News Release
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August 23, 2001

Jamaica Commission Recommends Decriminalizing Marijuana

Kingstown, Jamaica: Following months of public and private hearings across the island, the official government appointed National Commission on Ganja has recommended that Jamaica decriminalize the private use of ganja (marijuana) by adults and the sacramental use for religious purposes. "Marijuana's reputation among the people as a panacea and a spiritually enhancing substance is so strong that it must be regarded as culturally entrenched," said the commission's report.

Prime Minister P.J. Patterson established the governmental commission nine months ago, appointing the dean of social sciences at Kingston's University of the West Indies, Professor Barry Chevannes, to head the seven-member commission.

Between 20 and 40 percent of the country's 2.6 million people are believed to smoke marijuana, many openly. Indian indentured servants are thought to have brought marijuana to Jamaica in the 19th century. Its use as a medicinal herb spread rapidly among plantation workers, with some using ganja tea to alleviate aches, and others using rum-soaked marijuana as remedy for coughs and fevers. But it was not until the 1960s and 1970s, with the emergence of Bob Marley and other reggae bands, that marijuana began to gain acceptance outside poor neighborhoods.

Not all observers were satisfied with the commission's recommendations.  "Ganja offenses have clogged up the court system for years and diverted the police from the real problems, which are crack and cocaine," said Paul Burke, a high-ranking member of the ruling People's National Party. "It (the commission's report) is a welcome step," Burke added," but it is far short for a country where thousands of people use ganja. It's part of the culture."

Any change in existing law would have to be approved by Parliament.  An aide to the Prime Minister said that while few elected officials have yet to comment on the report, "My gut feeling is that the commission's recommendation will be followed."

To no one's surprise, a U.S. Embassy spokesman issued a statement saying "The U.S. opposes the decriminalization of marijuana."

For more information, please contact Jamaica NORML Director Paul Chang, or NORML Foundation Executive Director Allen St. Pierre at 202-483-8751.

DEA Head Says Feds to Enforce Laws Against Medical Users

Washington, DC: Newly installed DEA Administrator Asa Hutchinson, a three-term Congressman from Arkansas and a former federal prosecutor, speaking to reporters on his first day on the job, said the federal government would "send the right signal" by striving to enforce the federal ban on the medical use of marijuana. "Currently, it's a violation of federal law," Hutchinson told reporters. "You're not going to tolerate a violation of the law. The question is how you address that from an enforcement standpoint."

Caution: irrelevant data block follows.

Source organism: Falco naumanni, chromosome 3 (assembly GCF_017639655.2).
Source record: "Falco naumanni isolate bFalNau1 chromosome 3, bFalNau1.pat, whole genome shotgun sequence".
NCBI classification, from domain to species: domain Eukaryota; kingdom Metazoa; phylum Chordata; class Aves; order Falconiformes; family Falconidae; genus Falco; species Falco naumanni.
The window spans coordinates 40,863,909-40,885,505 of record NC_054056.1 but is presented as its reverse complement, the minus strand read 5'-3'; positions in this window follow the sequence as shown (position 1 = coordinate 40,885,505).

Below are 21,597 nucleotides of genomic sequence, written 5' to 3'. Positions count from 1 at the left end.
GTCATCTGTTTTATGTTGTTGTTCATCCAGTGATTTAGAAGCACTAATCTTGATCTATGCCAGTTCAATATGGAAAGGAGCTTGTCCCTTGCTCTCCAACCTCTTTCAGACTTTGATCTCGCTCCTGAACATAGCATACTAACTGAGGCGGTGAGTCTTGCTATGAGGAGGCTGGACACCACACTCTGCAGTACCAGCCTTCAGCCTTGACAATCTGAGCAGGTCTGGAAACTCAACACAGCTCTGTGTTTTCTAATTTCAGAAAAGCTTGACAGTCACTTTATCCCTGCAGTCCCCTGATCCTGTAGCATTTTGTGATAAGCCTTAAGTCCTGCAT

Ignoring the findings of the Institute of Medicine's March 1999 report entitled Marijuana and Medicine: Assessing the Science Base, Hutchinson said the scientific and medical communities had thus far found no legitimate use for marijuana.

For more information, please contact the NORML Foundation's Allen St. Pierre at 202-483-8751.

Woody Harrelson Surprise Speaker at Seattle Hempfest; 150,000 Protest Marijuana Prohibition

Seattle, WA: The Seattle Hempfest, the world's largest marijuana legalization rally, was a smashing success again this year, with actor and hemp activist Woody Harrelson a surprise featured speaker. A total crowd estimated at 150,000 attended the 2-day event, held on Saturday, August 18 and Sunday, August 19, 2001.

Harrelson, who took the main stage to speak at 4:20 pm on Sunday to chants from the crowd of "Woody, Woody," began by acknowledging the cultural significance of the time. "It's now officially 4:20," he said. "If you folks need to do something now, just go ahead." He added, "I recently decided to stop smoking." When the groans from the crowd subsided, he finished by adding, "but I thought more about it and decided I didn't want to be a quitter!"

Harrelson, who has long advocated the use of industrial hemp, more recently has broadened his goals to include an end to marijuana prohibition altogether.

For more information and details regarding the 2001 Seattle Hempfest, including a collection of photos, visit their web site at

NORML Benefit Party Scheduled for Tiburon, CA

Tiburon, CA: The third annual NORML Tiburon benefit party will be held on Saturday evening, October 13, at 6:30 PM at a private home atop Ring Mountain in Tiburon, CA. This event is co-chaired by Richard Louis Miller, Ph.D., our host for the evening, and Marsha Rosenbaum, Ph.D., the west coast director of the Lindesmith Center - Drug Policy Foundation.

The official host committee for this event includes San Francisco District Attorney Terence Hallinan; spiritualist Ram Dass; recently released marijuana prisoner (originally sentenced to 93 years) Will Foster; marijuana prisoner Todd McCormick (in absentia); state Senator John Vasconcellos; and criminal defense attorneys Michael Stepanian and Tony Serra, among many luminaries.

"We look forward to this event each year," said NORML's Keith Stroup. "Please join us for an evening of good fun, good food, and good fellowship, and learn about NORML's plans for the year ahead in California and beyond."

Attendees are asked to make a minimum $100 contribution. There will also be a silent art auction. Proceeds will be used to continue and expand NORML's program in California.

Individuals can register for the benefit party online at For additional information, please contact Kris Krane of NORML at 202-483-5500.

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